// Draws bridge of given length starting at pixel [x,y], frame is the frame for animation.
void drawBridge(int x, int y, int length, int frame)
{
if (frame < ANIMATION_FRAMES / 2) // rising the bridge: draw growing vertical line
arduboy.drawLine(x,y,x,y - (frame * 2 * length) / ANIMATION_FRAMES);
else if (frame < ANIMATION_FRAMES) // bridge falling: draw rotating line
{
float phase = ((frame - ANIMATION_FRAMES / 2) * PI_HALF) / ((float) ANIMATION_FRAMES / 2); // by reordering the operations here we avoid using float :)
arduboy.drawLine(x,y,x + sin(phase) * length,y - cos(phase) * length);
}
else // bridge on the ground: just draw a horizontal line
arduboy.drawLine(x,y,x + length,y);
}
void loop() {
if (!(arduboy.nextFrame()))
return;
arduboy.clear();
drawBridge(10,40,30,arduboy.frameCount);
if (arduboy.frameCount >= 20)
drawBridge(40,50,21,arduboy.frameCount - 20);
arduboy.display();
}
```

This is probably the easiest way to do it, with just one function and without global state, sin/cos is only computed when the bridge is falling.

You don’t really need sin/cos tables here because you’re not calling these functions very often – basically 2x a frame – precalculated values won’t produce any noticeable speedup here. You should only consider this with orders of magnitude larger number of sin/cos calls, like each frame for every pixel.

A drive-by solution that might be half-baked…

(Completely untested, no warranties, I’m a programmer not a mathematician et cetera…)

```
// If you use int16_t for this then you can just use the one from Arduboy2,
// otherwise, if you want to use float components, you'll have to have your own Point type
struct Point
{
float x;
float y;
};
struct Line
{
Point start;
Point end;
};
Arduboy2 arduboy;
Line bridge;
void draw()
{
arduboy.drawLine(bridge.start.x, bridge.start.y, bridge.end.x, bridge.end.y, WHITE);
}
float bridgeAngle = 0;
// 90 Degrees (top/negative Y)
constexpr float raisedBridgeAngle = 1.0f;
// 0 Degrees (right/positive X)
constexpr float loweredBridgeAngle = 0.0f;
// Adjust as required
constexpr float bridgeAngleStep = -0.1f;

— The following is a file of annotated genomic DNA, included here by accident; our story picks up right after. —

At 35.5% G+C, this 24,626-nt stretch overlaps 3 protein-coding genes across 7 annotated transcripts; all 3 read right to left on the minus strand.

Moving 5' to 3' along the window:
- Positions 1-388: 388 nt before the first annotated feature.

// Completely untested, purely theoretical.
void step()
{
if(bridgeAngle > loweredBridgeAngle)
{
// Adjust the angle of the line
bridgeAngle += bridgeAngleStep;
// Then recalculate the end of the bridge with the new angle
recalculateBridgeEnd()
}
}
// Move the bridge
void setBridge(Point position)
{
bridge.start = position;
bridgeAngle = raisedBridgeAngle;
recalculateBridgeEnd();
}
void recalculateBridgeEnd()
{
// If the range might exceed int16_t's limits,
// it might be better to promote to float here
const int16_t vectorX = (bridge.end.x - bridge.start.x);
const int16_t vectorY = (bridge.end.y - bridge.start.y);
// I can't remember if sqrt returns float or double,
// so I'll let the compiler figure it out for me
const auto length = sqrt(vectorX * vectorX + vectorY * vectorY);
// Again, can't remember the return types.
const auto baseX = cos(bridgeAngle);
const auto baseY = sin(bridgeAngle);
bridge.end.x = baseX * length;
bridge.end.y = baseY * length;
}
```

Some resources for understanding the theory (since I can’t explain myself at the moment)…

Vectors:

https://www.mathsisfun.com/algebra/vectors.html

The Unit Circle:

A good Youtube series about video game physics including vectors and angles (mostly 2D):

A sneaky link to my ‘Resource Collection’ (which has a link to the above video series among other things):

@ESPboy @filmote @drummyfish @Pharap @JuiceLizard

Guys, thank you so much for your help! Every time I am surprised at the responsiveness of this community😊

With you, any idea can be brought to life, I really appreciate it!

Not sure if it’s exactly what you’re looking for, but I’ve been working on a game with a similar mechanic and I’ve got a demo on GitHub of just how to rotate one point around another on Arduboy: GitHub - poevoid/RotatingBodyDemo: very simple demo demonstrating how to rotate one point around another, for arduboy

thanks for the example! I’ve already used the tips above, but your example will definitely come in handy in future projects, thanks!